Spring weather is making waves in Portland this week, and so is zoo elephant family
Spring has finally sprung at the Oregon Zoo, and one resident in particular is diving in headfirst — trunk and all. Samson, the 20-year-old male of the Asian elephant family, made a splash this week in the pool at Elephant Lands.
With the sun shining down and temperatures reaching a warm 70 degrees, the 9,900-pound pachyderm was eager to hit the pool. He dove for treats of apple and honeydew melon, and playfully splashed with his feet and trunk. After a quick break in the sun, Samson plunged back into the 160,000-gallon pool for another swim.
"He loves to play in the water," said Bob Lee, who oversees the zoo elephant program. "Now that spring is here, I think Samson and the rest of the family will be spending a lot of time poolside."
Samson took his afternoon dip in the larger of two pools at Elephant Lands, which is 80 feet wide and 12 feet deep — perfect for a bull elephant who enjoys a good dive. Both pools incorporate state-of-the-art filtration and treatment systems that completely filter the water every hour to maintain quality and allow re-use. The pool also includes a play jet that sprays bursts of water, controlled remotely from a keeper area.
The zoo's award-winning Elephant Lands habitat, which opened in 2015, was designed to maximize activity and choice, with a variety of feeding methods that mimic the grazing habits of wild elephants — and plenty of opportunities to go for a swim.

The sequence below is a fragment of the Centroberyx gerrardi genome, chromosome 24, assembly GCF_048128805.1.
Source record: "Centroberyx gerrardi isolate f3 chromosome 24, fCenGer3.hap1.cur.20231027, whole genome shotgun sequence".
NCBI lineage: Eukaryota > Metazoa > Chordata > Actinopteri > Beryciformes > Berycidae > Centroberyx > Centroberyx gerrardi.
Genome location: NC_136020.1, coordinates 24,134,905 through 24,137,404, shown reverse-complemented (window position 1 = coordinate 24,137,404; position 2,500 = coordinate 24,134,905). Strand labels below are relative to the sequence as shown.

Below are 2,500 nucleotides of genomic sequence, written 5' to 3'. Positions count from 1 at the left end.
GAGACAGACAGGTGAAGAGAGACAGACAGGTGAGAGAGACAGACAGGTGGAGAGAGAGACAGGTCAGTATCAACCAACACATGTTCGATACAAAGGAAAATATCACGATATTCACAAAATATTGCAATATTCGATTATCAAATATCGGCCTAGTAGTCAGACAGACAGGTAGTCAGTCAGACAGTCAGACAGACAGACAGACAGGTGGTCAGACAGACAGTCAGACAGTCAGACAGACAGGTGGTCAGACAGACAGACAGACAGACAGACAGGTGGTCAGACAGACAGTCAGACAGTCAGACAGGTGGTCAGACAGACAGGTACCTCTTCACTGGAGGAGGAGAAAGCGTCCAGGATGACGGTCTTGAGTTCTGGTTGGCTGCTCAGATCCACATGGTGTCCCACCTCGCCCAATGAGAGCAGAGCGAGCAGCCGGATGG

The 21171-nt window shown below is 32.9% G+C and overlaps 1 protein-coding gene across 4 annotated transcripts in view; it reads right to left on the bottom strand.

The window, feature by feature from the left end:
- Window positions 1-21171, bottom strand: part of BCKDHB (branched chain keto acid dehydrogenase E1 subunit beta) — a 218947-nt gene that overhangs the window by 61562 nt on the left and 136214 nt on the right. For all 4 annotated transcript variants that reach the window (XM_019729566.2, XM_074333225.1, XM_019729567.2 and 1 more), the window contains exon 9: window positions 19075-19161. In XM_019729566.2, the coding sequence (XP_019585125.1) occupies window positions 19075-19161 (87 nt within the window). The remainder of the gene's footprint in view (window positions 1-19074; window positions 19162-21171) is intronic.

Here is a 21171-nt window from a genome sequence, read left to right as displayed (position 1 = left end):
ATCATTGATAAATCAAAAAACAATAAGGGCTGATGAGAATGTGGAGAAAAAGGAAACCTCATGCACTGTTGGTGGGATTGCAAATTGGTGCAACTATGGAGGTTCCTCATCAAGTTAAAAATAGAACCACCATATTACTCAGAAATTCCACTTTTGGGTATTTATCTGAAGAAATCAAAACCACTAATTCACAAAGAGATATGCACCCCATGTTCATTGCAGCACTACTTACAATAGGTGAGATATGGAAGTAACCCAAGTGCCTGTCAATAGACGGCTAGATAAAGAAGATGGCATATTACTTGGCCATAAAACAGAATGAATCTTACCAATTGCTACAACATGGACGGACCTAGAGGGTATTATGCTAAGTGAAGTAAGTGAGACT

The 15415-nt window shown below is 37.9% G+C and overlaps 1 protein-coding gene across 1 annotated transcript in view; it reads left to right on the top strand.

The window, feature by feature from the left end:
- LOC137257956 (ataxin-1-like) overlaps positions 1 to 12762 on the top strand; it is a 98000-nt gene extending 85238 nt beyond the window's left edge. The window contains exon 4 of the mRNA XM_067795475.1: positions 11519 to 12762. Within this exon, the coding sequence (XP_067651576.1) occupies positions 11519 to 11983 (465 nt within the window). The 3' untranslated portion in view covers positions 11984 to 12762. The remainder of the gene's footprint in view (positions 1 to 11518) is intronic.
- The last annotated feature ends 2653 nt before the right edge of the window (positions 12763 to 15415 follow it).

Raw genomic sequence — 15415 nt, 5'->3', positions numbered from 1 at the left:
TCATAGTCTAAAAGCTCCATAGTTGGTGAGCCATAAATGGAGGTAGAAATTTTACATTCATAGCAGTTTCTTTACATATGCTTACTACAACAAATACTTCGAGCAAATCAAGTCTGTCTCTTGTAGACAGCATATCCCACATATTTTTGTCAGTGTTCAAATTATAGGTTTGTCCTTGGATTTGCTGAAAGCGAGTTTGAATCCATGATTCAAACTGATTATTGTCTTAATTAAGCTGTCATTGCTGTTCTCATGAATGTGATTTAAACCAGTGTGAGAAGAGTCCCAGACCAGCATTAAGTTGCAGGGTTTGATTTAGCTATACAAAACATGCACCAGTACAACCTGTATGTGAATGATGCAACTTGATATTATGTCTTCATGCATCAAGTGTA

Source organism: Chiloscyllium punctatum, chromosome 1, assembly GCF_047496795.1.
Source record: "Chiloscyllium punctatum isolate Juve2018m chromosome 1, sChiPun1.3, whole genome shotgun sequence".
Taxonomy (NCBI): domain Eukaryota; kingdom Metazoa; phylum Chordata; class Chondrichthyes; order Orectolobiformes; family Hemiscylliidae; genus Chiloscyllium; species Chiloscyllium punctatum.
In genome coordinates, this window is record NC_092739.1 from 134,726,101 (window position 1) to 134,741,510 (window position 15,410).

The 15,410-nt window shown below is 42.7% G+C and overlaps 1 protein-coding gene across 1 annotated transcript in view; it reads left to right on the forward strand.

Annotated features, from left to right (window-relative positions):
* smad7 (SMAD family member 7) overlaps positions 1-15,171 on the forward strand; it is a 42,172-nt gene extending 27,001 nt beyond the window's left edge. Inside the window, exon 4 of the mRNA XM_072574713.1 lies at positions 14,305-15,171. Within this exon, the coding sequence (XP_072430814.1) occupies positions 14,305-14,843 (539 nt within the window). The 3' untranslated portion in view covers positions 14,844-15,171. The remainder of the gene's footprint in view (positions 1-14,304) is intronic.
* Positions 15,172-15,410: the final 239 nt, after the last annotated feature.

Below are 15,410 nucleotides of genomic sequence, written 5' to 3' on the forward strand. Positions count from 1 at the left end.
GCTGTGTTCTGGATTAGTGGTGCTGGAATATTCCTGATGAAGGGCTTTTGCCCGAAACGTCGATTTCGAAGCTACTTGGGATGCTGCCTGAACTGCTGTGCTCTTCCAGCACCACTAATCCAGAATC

The Oregon Zoo is recognized worldwide for its Asian elephant program, which has spanned more than 60 years. Considered highly endangered in their range countries, Asian elephants are threatened by habitat loss, conflict with humans and disease. It is estimated that just 40,000 to 50,000 elephants remain in fragmented populations from India to Borneo. The zoo supports a broad range of efforts to help wild elephants and has established a $1 million endowment fund supporting Asian elephant conservation.
The Oregon Zoo is a service of Metro and is dedicated to its mission of inspiring the community to create a better future for wildlife. Committed to conservation, the zoo is currently working to save endangered California condors, Columbia Basin pygmy rabbits, Oregon silverspot and Taylor’s checkerspot butterflies, Western pond turtles and Oregon spotted frogs. Other projects include studies on black rhinos, Asian elephants, polar bears and bats.
The zoo relies in part on community support through donations to the Oregon Zoo Foundation to undertake these and many other animal welfare, education and sustainability programs. The zoo is located five minutes from downtown Portland, just off Highway 26 at exit 72. The zoo is also accessible by MAX light rail line. Visitors who travel to the zoo via MAX receive $1.50 off zoo admission. Find fare and route information online or by calling TriMet Customer Service at 503-238-RIDE (7433).
General zoo admission is $10.50 (ages 12-64), $9 for seniors (65 and up), $7.50 for children (ages 3-11) and free for those 2 and younger; 25 cents of the admission price helps fund regional conservation projects through the zoo’s Future for Wildlife program. A parking fee of $4 per car is also required. Additional information is available by calling 503-226-1561.